The History of Future Folk

The History of Future Folk

The History of Future Folk

directed by John Mitchell and Jeremy Kipp Walker

starring Nils d’Aulaire, Jay Klaitz, Julie Ann Emery

Variance Films

While this plot has been done a million times, The History of Future Folk is one of the most charming films I’ve seen in ages. Repeat after me: “Aliens invade earth, aliens fail to conquer us, let’s eat!”

Bill (Nils d’Aulaire) is an army of one, but he’s really kick-ass General Trius from planet Hondo, sent to deploy a virus that will wipe out humanity to make way for a Hondonian invasion — they need a new planet due to a massive comet, or something. But before Bill pulls the trigger on the bug, he discovers humans have a knack for arranging sound. The folks on Hondo never thought of music.

Bill blows off his mission, marries long suffering Holly (Julie Ann Emery), and spawns a cute-as-a-bug daughter, Wren (Onata Aprile). Bill commutes 140 miles each day to mow grass at an old nuclear missile site and keeps his mission’s secret in a mini-store unit (close to the subway, and reasonable rates). He’s gigging at The Trash Bar (run by Dee Snider) when Kevin (Jay Klaitz) arrives to complete the mission. They wrestle with their love of rock and roll and their duty to Hondo while selling out the house Saturdays.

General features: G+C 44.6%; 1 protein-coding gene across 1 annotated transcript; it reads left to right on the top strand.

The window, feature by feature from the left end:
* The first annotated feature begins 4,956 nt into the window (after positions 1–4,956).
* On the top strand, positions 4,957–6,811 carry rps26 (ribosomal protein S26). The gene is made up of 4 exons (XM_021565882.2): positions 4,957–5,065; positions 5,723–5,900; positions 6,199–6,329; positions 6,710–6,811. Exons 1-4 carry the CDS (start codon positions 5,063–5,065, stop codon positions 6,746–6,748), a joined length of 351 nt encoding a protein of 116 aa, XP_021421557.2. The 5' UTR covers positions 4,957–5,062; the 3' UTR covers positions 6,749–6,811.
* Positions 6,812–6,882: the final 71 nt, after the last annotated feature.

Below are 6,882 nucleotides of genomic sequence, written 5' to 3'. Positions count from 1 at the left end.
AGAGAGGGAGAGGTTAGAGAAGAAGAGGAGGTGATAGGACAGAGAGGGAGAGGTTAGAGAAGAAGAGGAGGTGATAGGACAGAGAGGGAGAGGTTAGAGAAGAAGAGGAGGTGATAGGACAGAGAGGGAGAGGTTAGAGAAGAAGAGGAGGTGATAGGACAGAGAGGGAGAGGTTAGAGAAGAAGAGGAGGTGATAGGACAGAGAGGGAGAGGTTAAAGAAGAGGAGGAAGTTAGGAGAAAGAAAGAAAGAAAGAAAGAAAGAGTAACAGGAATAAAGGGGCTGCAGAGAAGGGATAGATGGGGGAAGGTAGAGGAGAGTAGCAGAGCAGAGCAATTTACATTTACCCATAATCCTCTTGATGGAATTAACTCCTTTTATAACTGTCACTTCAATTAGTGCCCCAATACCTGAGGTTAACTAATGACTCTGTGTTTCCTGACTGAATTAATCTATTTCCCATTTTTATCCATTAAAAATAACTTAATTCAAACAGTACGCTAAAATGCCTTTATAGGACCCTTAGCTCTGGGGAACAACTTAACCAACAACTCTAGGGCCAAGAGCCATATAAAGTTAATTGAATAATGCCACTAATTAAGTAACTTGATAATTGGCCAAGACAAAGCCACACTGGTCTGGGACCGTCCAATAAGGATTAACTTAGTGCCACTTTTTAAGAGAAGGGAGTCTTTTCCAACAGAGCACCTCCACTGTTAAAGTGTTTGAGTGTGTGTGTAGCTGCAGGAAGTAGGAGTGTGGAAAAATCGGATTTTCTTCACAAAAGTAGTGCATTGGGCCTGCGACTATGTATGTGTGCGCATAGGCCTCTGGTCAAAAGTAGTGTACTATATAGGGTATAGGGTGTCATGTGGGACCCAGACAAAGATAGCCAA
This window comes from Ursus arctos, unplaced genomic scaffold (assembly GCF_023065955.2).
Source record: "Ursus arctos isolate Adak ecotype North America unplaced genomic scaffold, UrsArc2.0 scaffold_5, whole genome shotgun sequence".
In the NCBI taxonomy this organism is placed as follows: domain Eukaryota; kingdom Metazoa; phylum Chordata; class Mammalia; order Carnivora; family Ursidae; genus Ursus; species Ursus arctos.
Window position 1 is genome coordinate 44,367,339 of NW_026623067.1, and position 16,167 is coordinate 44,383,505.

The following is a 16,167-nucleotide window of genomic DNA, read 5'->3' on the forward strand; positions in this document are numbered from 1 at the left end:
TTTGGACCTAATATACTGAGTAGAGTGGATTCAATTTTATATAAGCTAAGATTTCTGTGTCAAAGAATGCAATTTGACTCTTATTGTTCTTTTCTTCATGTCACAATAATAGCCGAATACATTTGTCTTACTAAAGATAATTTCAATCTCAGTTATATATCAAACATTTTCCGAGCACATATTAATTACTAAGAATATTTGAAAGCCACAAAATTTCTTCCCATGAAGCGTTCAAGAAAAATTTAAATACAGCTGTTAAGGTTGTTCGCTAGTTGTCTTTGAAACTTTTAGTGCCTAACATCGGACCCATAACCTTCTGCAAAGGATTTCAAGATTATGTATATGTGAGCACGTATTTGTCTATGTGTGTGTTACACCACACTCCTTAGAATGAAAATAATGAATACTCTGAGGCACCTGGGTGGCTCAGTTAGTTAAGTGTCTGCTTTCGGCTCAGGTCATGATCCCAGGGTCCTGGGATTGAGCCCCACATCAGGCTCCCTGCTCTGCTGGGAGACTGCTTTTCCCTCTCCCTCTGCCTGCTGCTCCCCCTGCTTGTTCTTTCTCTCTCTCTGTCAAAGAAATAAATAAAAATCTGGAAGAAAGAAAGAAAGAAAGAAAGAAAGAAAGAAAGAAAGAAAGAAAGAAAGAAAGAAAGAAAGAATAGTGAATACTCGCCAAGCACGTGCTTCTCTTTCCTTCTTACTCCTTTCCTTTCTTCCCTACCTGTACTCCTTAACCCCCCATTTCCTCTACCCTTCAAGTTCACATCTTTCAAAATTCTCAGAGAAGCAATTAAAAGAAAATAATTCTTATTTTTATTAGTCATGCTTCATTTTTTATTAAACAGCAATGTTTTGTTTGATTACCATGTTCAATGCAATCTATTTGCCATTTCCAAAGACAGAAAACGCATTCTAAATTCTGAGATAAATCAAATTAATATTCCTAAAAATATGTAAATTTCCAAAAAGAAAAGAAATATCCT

Both Bill and Kevin seem like completely nice guys, and the entire surreal situation always seems completely plausible. Holly is concerned: either Bill is going nuts or he’s cheating. The boys do their musical acts in their space suits, Bill pointing out they don’t have buckets on Hondo and that’s why the helmet looks so funny. If it wasn’t for the ray guns, you’d class these guys as a low rent DEVO trying to pull off a Steve Martin comedy set. Snider is perfectly cast as a bar owner, Holly is a sort of girl-from-the-next-planet anyone would fall for, and the exciting and spectacular climax makes no sense whatsoever, but is a perfect curtain on this story. The music runs to indie pop with a banjo flavor, and I don’t see why we couldn’t coexist with the Hondonians. We could put them in Portland or Austin and no one would notice anything.

This film is a loving buddy picture with two guys trying to do the right thing, yet willing to take the time to entertain us with something they love to do. This film is wonderful.

The History of Future Folk: www.futurefolk.com

Leave a Comment

Your email address will not be published. Required fields are marked with *

Cancel reply

Recently on Ink 19...

From the Archives